…Coming from a woman.
For the female portion of the population, the road toward success and autonomy is fraught with difficulty, danger, and discouragement. We are told that we should be nurses when we dream of a career as a physician-scientist, a courthouse clerk when we aspire to defend corporations, and a research assistant when we yearn to unravel the mysteries of cancer with the knowledge base of a PhD behind us. In an attempt to provide an answer to this problem, we have blamed everything from society to our male companions. Indisputably, this is a most descriptive and accurate spectrum of stumbling blocks, but very small ones in comparison with the biggest elephant in the room-ourselves.
Let’s start with the most obvious element of this issue. We, as women, often feel overshadowed by males and pressured by the stereotypes imposed upon us by society, and refuse to make ourselves heard as a result, whether this be at school, at work, or in simple daily interactions. We say nothing in the hope that our silence guarantees a non-confrontational and tension-free existence. We refrain from contributing to scholarly discussions for fear that we might sound stupid, inappropriate, or politically incorrect. Essentially, we begin to ruin our chances before we even start by lowering our voices to a whisper, sitting in the corner, and thereby letting our male colleagues or peers take over. We do a huge disservice to ourselves and other women through such acts of silence. It can be argued that assertiveness, no matter how slight or subtle, is deemed to be a “male” trait unbefitting of a woman to display in any setting. Some females argue that it never works when trying to put a foot down in a certain circumstance. Nonetheless, I am of a firm belief that drawing lines in personal and professional relationships is an essential recipe for success. For both sexes, this includes having the ability to figuratively raise their voice when necessary.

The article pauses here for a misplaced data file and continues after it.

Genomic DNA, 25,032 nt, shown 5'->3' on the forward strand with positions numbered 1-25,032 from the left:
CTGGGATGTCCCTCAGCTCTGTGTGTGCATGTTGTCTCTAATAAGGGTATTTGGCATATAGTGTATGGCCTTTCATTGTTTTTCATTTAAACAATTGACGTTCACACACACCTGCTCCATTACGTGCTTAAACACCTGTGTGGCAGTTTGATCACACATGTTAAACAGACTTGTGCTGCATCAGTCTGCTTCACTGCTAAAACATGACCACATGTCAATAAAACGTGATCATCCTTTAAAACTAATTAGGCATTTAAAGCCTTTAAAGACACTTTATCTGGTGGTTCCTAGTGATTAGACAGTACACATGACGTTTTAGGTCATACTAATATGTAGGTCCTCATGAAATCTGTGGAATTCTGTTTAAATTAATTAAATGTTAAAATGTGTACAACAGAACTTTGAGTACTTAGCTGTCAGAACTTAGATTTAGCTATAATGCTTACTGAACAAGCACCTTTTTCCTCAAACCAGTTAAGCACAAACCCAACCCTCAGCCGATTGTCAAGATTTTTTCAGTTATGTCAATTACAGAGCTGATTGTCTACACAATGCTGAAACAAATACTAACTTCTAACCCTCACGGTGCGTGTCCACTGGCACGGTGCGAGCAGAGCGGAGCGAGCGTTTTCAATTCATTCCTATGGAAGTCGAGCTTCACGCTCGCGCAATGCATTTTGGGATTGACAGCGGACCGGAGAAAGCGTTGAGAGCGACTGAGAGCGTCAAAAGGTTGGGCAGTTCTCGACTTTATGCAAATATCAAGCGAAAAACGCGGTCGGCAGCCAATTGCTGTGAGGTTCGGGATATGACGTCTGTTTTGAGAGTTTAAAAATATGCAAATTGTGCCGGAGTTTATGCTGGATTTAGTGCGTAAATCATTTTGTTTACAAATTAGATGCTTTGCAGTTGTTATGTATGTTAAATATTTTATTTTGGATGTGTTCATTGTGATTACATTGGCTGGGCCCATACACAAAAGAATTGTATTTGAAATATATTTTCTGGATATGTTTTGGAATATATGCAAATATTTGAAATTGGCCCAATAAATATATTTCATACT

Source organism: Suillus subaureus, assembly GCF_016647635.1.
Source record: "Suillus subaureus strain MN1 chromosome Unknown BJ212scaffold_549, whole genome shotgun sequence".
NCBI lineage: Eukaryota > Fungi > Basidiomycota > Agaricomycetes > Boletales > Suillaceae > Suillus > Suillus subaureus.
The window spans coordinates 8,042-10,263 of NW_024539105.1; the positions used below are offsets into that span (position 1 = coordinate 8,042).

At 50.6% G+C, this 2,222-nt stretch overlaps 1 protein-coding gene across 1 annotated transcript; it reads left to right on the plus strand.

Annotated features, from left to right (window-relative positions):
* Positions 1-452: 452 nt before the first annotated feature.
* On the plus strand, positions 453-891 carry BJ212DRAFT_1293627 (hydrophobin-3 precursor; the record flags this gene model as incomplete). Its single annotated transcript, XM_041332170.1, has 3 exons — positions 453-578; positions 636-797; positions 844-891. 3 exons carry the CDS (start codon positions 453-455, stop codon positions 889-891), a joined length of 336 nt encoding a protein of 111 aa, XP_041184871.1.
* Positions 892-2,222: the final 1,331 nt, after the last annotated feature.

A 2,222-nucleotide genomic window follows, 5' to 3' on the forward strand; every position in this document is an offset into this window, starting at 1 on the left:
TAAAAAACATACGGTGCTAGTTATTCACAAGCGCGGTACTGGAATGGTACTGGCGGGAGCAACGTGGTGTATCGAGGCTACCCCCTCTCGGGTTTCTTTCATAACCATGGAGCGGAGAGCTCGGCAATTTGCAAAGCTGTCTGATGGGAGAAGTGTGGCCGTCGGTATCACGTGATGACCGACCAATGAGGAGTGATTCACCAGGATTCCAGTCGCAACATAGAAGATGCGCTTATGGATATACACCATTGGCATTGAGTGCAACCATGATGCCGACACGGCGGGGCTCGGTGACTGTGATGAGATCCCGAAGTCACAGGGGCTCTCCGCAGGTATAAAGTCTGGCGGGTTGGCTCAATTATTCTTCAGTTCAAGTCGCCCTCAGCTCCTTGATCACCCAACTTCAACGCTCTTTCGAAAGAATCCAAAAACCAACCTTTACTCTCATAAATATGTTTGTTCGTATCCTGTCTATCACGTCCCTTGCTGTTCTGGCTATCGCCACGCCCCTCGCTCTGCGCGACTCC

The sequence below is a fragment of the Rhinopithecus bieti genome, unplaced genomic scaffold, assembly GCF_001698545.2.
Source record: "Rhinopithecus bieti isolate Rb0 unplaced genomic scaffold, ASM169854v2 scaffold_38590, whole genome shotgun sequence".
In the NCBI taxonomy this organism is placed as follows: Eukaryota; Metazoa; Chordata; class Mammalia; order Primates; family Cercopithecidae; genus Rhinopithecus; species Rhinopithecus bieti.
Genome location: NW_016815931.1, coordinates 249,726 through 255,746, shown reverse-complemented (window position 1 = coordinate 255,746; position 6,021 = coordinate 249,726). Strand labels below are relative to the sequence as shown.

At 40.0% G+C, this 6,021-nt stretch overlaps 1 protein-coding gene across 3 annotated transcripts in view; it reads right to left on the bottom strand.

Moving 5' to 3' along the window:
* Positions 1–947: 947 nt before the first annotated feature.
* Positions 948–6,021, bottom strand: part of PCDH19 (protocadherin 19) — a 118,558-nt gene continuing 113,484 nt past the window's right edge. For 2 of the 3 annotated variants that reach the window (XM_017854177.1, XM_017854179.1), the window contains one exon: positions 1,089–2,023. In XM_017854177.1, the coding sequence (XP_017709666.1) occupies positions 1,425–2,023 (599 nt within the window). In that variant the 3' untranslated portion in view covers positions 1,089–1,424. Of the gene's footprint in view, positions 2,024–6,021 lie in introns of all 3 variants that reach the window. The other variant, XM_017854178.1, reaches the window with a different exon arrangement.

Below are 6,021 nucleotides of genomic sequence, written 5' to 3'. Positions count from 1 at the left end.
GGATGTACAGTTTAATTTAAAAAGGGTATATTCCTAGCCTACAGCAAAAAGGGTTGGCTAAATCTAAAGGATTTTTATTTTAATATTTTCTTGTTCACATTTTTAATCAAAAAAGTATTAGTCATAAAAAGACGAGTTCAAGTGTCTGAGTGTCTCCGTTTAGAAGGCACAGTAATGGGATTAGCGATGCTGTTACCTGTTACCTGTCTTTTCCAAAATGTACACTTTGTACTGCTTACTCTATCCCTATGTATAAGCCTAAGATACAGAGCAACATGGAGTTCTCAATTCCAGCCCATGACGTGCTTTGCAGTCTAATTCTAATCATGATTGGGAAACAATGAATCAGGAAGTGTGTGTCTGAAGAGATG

The biggest problem, however, is something we women will probably never be able to fix-our inherent dislike and distrust of one another. In everything from personal to professional relationships, we women tend to be exclusive and passive-aggressive toward each other. We stab each other in the back due to feelings of jealousy or spite that are by and large unwarranted. We are all alone, each a solitary silhouette trying to make its way in postwar Europe sans the Marshall Plan. We seem to want to keep it this way despite the fact that such an idea reeks of impracticality when we take into account the way in which our male colleagues work. Their profoundly tight bonds of loyalty to one another in matters of the heart and the head that are nigh impossible to break and have never ceased to amaze me with their strength. We feel that we can and have to do it all on our own, to have it all with no help at all. To be frank, the books of self-promoting CEOs of mogul companies (such as Deborah Sandberg’s Lean In) perpetuate this mythology of “having it all” to no end. While such stories are by all means valid, they reinforce the Hollywood phenomenon and are hence detrimental for individuals who take one hundred percent of their contents to heart. Women need to know that there is no shame in calling for a Marshall Plan in times that lack direction and a sense of purpose. We don’t have to have it all, and we certainly don’t need to do it alone.
In the end, it’s not the men, it’s not the society, it’s not even our personal inhibitions. It’s our attitude toward one another that drags us back in such an extreme manner. So, have we moved the needle, girls? I think not. Nice try, feminists and women’s rights champions. Better luck next time.
PS: Don’t rely on the Women’s March to fix this.